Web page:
Perhaps to you, my islands, my guardian god One day will take me But still I won t surrender My true feelings for this river, with its Lovely meadows and shoreline willows Brevity Die K rze Why are you so brief Don t you love Your songs as once you did When in your youthful Days of hope, you wanted your singing Never to come to an end My joy is like my song wouldn t you happily bathe In the red glow of evening Now it s gone away, The earth is cold, and the bird of night Flies down, so close you cover your eyes.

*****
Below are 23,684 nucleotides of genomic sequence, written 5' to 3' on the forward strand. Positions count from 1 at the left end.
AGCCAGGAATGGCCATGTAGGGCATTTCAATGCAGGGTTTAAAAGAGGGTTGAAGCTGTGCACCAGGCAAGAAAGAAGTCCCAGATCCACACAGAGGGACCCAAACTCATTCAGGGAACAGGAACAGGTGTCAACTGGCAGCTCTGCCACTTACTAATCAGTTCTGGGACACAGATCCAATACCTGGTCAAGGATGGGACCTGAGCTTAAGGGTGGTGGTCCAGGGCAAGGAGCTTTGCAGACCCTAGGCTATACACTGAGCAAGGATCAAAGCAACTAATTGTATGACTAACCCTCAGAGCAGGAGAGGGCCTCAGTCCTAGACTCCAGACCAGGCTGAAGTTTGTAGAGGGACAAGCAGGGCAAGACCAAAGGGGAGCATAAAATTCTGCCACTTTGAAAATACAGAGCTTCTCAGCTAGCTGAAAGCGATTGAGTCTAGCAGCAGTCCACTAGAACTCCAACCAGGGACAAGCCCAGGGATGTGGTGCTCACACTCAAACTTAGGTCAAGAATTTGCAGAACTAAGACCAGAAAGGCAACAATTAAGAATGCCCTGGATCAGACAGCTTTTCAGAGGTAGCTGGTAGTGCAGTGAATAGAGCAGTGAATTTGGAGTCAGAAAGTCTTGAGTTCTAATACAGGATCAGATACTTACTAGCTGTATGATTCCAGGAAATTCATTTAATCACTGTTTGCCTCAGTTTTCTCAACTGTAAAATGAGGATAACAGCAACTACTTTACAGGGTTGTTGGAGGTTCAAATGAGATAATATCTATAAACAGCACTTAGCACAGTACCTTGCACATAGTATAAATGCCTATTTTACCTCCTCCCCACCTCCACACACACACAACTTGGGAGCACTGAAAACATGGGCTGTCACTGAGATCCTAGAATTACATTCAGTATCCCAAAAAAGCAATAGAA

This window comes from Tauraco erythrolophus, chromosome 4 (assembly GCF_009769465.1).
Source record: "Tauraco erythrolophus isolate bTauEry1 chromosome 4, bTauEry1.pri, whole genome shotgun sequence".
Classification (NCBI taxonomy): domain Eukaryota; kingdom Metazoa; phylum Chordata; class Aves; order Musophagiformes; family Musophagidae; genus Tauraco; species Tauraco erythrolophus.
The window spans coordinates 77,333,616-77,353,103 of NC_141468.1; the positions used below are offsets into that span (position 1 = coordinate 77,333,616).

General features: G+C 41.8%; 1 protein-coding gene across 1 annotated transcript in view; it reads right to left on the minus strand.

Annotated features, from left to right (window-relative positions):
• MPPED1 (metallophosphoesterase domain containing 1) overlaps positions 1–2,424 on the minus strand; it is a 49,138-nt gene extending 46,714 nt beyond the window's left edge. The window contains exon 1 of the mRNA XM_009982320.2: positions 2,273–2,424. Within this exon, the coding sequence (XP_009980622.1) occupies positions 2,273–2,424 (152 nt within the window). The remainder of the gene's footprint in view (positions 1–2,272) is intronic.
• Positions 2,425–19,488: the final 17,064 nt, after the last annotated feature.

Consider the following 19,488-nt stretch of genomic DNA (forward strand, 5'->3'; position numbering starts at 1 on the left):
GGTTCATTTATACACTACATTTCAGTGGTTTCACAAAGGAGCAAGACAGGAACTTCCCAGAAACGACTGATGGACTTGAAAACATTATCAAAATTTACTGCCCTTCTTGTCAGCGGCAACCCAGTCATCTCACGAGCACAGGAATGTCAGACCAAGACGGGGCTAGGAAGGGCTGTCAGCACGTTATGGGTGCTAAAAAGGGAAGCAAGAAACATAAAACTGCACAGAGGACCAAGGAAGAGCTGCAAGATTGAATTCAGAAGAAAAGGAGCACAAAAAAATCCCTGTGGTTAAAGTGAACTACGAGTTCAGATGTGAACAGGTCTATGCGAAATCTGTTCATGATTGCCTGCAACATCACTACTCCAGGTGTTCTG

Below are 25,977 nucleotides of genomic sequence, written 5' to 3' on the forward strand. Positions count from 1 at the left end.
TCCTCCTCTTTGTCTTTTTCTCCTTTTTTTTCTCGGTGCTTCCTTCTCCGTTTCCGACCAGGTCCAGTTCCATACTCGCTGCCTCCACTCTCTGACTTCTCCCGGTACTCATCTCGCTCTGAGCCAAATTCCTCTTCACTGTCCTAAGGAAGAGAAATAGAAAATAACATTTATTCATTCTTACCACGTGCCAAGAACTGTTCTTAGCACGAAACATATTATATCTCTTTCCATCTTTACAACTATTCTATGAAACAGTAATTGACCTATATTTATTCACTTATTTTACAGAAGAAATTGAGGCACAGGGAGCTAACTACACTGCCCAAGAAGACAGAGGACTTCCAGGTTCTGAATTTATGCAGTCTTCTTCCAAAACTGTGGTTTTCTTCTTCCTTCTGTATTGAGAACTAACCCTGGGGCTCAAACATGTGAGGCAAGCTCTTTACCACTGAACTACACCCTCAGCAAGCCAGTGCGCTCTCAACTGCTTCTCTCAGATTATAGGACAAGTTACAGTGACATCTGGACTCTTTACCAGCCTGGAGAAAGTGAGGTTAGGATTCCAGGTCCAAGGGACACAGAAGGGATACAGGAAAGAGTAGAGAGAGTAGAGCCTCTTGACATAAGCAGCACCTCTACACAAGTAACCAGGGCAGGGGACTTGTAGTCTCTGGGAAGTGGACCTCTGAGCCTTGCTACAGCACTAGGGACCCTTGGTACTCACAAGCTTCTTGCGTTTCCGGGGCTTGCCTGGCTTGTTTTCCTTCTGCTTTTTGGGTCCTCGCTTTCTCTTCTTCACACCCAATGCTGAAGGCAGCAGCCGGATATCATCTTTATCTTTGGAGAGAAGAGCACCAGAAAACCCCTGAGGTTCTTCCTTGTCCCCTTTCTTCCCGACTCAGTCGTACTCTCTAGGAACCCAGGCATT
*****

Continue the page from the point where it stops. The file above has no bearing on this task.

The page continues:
ForewordPrefaceIntroductionBiographical Note Odes and Epigrams 1797 1799 Epigrams 1797 Good Advice Descriptive Poetry To Diotima Diotima Bliss of the heavenly Muse Bonaparte Empedocles To the Fates Diotima You suffer and keep silent and, strange to them To Her Genius Plea for Forgiveness Then and Now The Course of Life High my spirit aspired Brevity Human Applause Home Content the boatman turns Good Faith Her Recovery Nature, she who s your friend The Unpardonable To the Young Poets To the Germans Do not laugh The Sanctimonious Poets Sunset To Our Great Poets Socrates and AlcibiadesEpigrams 1799 Sophocles The Angry Poet The Root of All Evil The Later Odes 1798 1803 Man Hyperion s Song of Fate In my boyhood days The Spirit of the Age Evening Fantasy In the Morning The River Main My Possessions To Princess Augusta of Homburg Go down, then, lovely sun To the Germans Never laugh at Rousseau Heidelberg Alcaic version The Neckar Home Content the boatman turns Love The Course of Life More you also desired Her Recovery Nature, look, your most loved The Farewell second version Diotima You suffer and keep silent, unknown Return to the Homeland The Ancestral Portrait The Departed Exhortation second version Nature and Art or Saturn and Jupiter Sung beneath the Alps The Poet s Vocation Voice of the People second version The Blind Singer Chiron Tears To Hope Vulcan The Poet s Courage first version Timidness The Fettered River Ganymede Hexameters and Elegies 1800 1801 The Archipelago Menon s Lament for Diotima The Traveller Stuttgart Bread and Wine Homecoming The Hymns 1799 1803 The Ages of Life Half of Life The Nook at Hardt As on a holiday At the Source of the Danube The Journey Germania The Rhine Celebration of Peace The Only One first version The Only One second version Patmos Patmos fragments of the later version Remembrance The Ister Mnemosyne third version Fragments of Other Hymns 1800 1805 German Song Home And no one knows For when the grape vine s sap On fallow foliage What is the life of men What is God To the Virgin Mary The Titans At one time I questioned the Muse But when the heavenly The Eagle You firmly built alps Whatever is Nearest third version Colombo When there s a flaming For from the abyss Narcissi In Socrates Time Greece third version Last Poems 1807 1843 If from the distance On the Birth of a Child The world s agreeable things To Zimmer The lines of life Conviction The Merry Life The Walk Spring New day descends Summer When then the blooms Summer Still you can see Autumn Nature s bright gleam Winter When past, unseen Spring When springtime from the depth Index of German first linesIndex of English first linesIndex of German titlesIndex of English titles